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The New Money In Old Medicine Image Credit: Bloomberg Businessweek
The New Money In Old Medicine Image Credit: Bloomberg Businessweek

The New Money In Old Medicine

AstraZeneca is betting on a traditional herbal remedy to speed its expansion in China.

John Lauerman, with Dong Lyu and Tom Metcalf

AstraZeneca Plc is spending big to develop cancer drugs that can sell for hundreds of thousands of dollars per patient annually. But in China, the British pharmaceutical giant is betting on a traditional heart remedy that can be bought for about $2.50 a pack. The product, an extract of a dietary supplement often used to lower cholesterol called red yeast rice, is arguably more herbal treatment than innovative medicine. Luye Pharma Group Ltd., the Shandong-based company that makes the remedy, says its partnership with Astra makes the U.K. company the first multinational with exclusive promotion rights for a Chinese drug.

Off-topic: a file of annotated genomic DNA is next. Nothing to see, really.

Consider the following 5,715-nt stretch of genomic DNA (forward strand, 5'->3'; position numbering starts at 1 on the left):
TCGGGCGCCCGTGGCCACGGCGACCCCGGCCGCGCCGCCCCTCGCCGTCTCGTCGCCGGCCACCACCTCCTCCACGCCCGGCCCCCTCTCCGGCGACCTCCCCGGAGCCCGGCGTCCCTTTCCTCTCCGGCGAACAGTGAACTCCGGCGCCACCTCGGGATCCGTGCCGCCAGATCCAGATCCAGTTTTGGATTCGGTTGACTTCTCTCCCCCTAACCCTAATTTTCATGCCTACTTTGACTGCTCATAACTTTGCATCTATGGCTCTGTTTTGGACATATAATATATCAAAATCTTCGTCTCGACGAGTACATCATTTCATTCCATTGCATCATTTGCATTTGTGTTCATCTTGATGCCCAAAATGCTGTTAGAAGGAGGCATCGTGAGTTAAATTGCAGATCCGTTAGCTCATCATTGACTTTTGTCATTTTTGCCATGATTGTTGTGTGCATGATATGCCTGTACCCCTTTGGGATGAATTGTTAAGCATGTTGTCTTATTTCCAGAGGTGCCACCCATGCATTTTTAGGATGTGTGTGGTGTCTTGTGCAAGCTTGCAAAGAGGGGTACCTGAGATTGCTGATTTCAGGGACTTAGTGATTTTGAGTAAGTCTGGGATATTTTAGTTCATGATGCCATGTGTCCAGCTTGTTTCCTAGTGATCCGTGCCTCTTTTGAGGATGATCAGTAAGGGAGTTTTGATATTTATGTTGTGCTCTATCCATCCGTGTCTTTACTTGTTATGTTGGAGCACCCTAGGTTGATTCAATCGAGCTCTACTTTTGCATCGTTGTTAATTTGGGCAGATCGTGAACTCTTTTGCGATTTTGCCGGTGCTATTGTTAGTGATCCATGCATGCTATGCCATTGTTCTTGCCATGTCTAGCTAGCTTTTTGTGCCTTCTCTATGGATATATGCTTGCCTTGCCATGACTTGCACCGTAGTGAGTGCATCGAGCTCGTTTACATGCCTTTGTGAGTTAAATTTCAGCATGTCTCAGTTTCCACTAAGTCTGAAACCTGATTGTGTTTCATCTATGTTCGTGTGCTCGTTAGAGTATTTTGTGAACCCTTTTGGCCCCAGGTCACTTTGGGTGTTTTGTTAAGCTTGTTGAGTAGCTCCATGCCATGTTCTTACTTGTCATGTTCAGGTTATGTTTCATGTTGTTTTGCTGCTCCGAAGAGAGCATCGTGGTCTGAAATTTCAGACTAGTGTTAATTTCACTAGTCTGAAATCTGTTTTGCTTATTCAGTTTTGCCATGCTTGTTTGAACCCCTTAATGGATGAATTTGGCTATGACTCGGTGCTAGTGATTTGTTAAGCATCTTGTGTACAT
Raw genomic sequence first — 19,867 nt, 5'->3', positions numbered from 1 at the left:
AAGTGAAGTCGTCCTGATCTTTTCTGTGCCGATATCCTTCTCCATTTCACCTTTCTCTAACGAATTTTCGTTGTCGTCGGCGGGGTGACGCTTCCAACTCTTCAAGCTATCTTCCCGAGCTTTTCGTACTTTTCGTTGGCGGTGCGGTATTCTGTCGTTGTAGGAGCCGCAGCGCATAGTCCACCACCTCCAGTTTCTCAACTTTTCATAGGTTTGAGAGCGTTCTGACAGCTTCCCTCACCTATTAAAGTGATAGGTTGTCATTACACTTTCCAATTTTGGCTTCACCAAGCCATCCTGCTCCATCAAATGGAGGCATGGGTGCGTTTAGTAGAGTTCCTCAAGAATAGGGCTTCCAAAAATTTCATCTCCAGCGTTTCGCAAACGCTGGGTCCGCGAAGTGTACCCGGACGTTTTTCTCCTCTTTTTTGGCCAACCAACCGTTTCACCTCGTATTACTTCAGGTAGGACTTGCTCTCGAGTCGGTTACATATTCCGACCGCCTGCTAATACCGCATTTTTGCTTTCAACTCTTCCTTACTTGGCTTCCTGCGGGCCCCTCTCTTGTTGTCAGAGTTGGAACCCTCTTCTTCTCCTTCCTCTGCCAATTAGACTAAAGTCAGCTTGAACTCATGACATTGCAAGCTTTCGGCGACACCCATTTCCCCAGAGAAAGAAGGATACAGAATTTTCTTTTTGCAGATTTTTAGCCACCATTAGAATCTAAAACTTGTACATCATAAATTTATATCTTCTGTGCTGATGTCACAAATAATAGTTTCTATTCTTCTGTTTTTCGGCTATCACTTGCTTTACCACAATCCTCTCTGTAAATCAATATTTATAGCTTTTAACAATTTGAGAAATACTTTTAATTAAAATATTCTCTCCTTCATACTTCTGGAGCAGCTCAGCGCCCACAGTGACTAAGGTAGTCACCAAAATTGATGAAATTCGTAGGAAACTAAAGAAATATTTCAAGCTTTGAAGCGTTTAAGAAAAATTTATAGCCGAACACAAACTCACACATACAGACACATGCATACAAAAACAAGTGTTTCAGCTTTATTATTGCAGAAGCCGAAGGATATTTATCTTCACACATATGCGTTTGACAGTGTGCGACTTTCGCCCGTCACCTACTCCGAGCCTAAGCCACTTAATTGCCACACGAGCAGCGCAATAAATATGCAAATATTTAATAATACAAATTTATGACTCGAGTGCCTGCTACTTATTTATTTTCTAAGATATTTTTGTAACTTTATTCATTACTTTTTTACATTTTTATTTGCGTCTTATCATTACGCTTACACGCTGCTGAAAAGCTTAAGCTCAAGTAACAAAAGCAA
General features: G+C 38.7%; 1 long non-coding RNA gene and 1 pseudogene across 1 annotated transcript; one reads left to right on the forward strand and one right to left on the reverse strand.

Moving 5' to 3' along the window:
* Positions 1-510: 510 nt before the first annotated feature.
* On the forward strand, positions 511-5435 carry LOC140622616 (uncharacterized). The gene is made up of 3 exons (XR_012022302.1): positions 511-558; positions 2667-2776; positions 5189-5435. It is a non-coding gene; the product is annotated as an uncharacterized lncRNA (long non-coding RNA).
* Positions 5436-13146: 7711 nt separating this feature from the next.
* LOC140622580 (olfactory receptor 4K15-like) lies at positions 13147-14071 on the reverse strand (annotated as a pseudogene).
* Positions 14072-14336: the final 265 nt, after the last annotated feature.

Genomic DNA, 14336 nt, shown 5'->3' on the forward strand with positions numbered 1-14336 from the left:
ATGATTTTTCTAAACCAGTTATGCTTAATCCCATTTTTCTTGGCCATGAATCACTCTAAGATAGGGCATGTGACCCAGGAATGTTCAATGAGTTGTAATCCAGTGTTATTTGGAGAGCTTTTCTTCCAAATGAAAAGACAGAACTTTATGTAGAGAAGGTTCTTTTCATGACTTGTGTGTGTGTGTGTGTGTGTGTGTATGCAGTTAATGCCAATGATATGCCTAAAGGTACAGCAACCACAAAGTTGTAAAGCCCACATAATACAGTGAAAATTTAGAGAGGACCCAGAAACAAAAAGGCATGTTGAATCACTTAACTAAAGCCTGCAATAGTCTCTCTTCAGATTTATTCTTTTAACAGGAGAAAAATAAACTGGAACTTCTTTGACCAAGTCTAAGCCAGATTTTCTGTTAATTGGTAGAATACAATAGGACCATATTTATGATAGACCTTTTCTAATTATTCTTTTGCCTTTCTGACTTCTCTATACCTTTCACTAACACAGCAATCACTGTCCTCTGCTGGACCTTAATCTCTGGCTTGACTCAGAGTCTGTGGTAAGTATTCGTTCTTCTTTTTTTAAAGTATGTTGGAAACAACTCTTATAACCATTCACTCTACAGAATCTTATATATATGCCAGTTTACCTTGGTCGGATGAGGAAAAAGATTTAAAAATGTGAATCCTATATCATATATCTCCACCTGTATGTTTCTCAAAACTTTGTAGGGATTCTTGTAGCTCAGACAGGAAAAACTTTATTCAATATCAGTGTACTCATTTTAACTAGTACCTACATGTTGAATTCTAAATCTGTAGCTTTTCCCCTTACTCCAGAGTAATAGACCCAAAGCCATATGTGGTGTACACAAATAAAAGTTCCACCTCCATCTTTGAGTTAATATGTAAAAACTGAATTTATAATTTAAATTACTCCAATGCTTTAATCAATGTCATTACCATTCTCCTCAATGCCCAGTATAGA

Astra’s willingness to straddle the murky line between drugs and less-regulated supplements illustrates how determined the U.K. company is to push into the world’s second-biggest pharmaceuticals market. Chief Executive Officer Pascal Soriot began pointing to China as a crucial growth market soon after taking the reins in 2012. The focus has paid off: Sales there last quarter surged 21%, outpacing those in all other regions, led by such innovations as the cancer medicine Tagrisso. Now, with the herbal extract called Xuezhikang, Soriot is looking at China as a source of new treatments, not just as a burgeoning market. Astra says it will consider getting the remedy licensed and sold elsewhere, including the U.S. and Europe.

Under Soriot, the company has jettisoned rights to older, off-patent drugs to focus on expensive— and profit


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